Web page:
Tuesday November 22nd, 2011 - 5:03PM
When hospitality veteran Jim Abrahamson walked away from his prestigious post as president of the Americas for IHG this summer to join third-party management specialist Interstate Hotels & Resorts, Inc., it raised more than a few eyebrows in the industry. Many, including yours truly, wondered why an accomplished brand veteran—whose experience includes tenures at Hilton Worldwide and Hyatt Hotels Corp.—would leave IHG after some two-and-a-half years, and on the heels of what was, by all accounts, a successful repositioning of the iconic Holiday Inn brand.
Upon taking over Interstate as president and COO, Abrahamson talked about the enormous poten- tial for growth for a firm flush with capital, as well as the ability to leverage his long-standing relationships with former franchise partners. But let’s face it, such sound bites are commonplace from incoming executives. What’s less common is when they actually deliver.
However, based on the early re- turns, you’d have to say Abrahamson is well on his way to doing just what hesaidandthensome.Earlierthis month, Interstate inked what was perhaps the deal of the year when it joined forces with Noble Investment Group to create a separate management platform called Noble-Interstate Management Group strictly to operate Noble’s 60-plus properties.
With this move, the management behemoth—which already earned the top spot in the HOTEL BUSI- NESS® ranking of top 100 Management Companies in 2011 and several years prior—increased its portfolio of properties to nearly 400 in one fell swoop. Not only that, a nine-hotel deal, several of which coincidentally will fly the Holiday Inn and Holiday Inn Express flags. (Interstate is IHG’s largest franchisee as well, not as coincidentally.) According to Interstate’s long-time chairman and CEO Tom Hewitt— who brought Abrahamson aboard and is transitioning his role as CEO to him—the deal is significant not as much for the nine properties but for the commitment it represents to growing in Europe. For example, the company in July announced plans to manage six hotels in Russia.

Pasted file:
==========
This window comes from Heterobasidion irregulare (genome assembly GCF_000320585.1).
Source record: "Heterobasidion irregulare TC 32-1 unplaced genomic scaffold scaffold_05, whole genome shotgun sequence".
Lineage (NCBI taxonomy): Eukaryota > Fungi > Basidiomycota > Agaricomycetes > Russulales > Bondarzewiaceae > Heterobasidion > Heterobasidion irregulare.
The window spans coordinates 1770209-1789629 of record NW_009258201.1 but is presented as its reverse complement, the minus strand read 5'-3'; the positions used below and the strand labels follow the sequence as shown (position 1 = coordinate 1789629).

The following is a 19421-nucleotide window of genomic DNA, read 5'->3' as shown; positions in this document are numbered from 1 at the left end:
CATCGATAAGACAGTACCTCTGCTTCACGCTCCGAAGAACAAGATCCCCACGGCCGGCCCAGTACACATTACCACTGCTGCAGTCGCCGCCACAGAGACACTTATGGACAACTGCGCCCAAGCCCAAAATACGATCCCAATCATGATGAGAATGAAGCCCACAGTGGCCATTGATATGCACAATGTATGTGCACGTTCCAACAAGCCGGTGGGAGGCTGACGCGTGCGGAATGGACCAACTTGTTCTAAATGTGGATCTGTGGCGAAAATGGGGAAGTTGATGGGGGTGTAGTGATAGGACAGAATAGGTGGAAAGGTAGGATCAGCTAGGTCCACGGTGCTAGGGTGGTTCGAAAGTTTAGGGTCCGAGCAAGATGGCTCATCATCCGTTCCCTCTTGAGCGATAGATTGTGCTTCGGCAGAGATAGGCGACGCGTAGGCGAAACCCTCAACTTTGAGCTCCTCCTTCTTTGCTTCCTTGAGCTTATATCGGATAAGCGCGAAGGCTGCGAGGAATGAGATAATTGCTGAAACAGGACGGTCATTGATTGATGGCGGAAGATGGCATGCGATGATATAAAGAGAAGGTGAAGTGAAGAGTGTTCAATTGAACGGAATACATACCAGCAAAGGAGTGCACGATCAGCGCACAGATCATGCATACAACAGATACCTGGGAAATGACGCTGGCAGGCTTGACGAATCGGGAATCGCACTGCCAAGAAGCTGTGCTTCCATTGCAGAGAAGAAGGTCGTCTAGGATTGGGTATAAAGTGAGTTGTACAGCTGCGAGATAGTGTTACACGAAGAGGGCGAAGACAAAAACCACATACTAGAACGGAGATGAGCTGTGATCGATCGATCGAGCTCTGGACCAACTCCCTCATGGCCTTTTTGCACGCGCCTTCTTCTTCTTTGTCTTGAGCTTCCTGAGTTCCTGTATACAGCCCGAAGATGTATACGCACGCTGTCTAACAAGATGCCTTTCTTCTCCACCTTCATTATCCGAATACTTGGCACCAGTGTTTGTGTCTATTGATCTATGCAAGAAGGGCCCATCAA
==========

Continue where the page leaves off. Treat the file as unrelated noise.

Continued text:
Of course, well before Abrahamson arrived, Interstate established a strong presence in China through its partnership with Jin Jiang Hotels. (The company is a 50/50 joint venture between Thayer Lodging Group and Jin Jiang International Holdings Co. Ltd.) While the company has established a dominant presence in the U.S., it is clearly focused on international opportunities as its next bastion of growth.
When he took over, Abrahamson told HOTEL BUSINESS® that the company expected some of its growth to be a direct result of the consolidation of smaller third- party companies. He added that it was becoming a tough business for smaller companies to compete in and no one would argue. Based on those criteria, it would appear that Interstate is in a pretty good position and Abrahamson’s latest career move seems to make all the sense in the worldnow.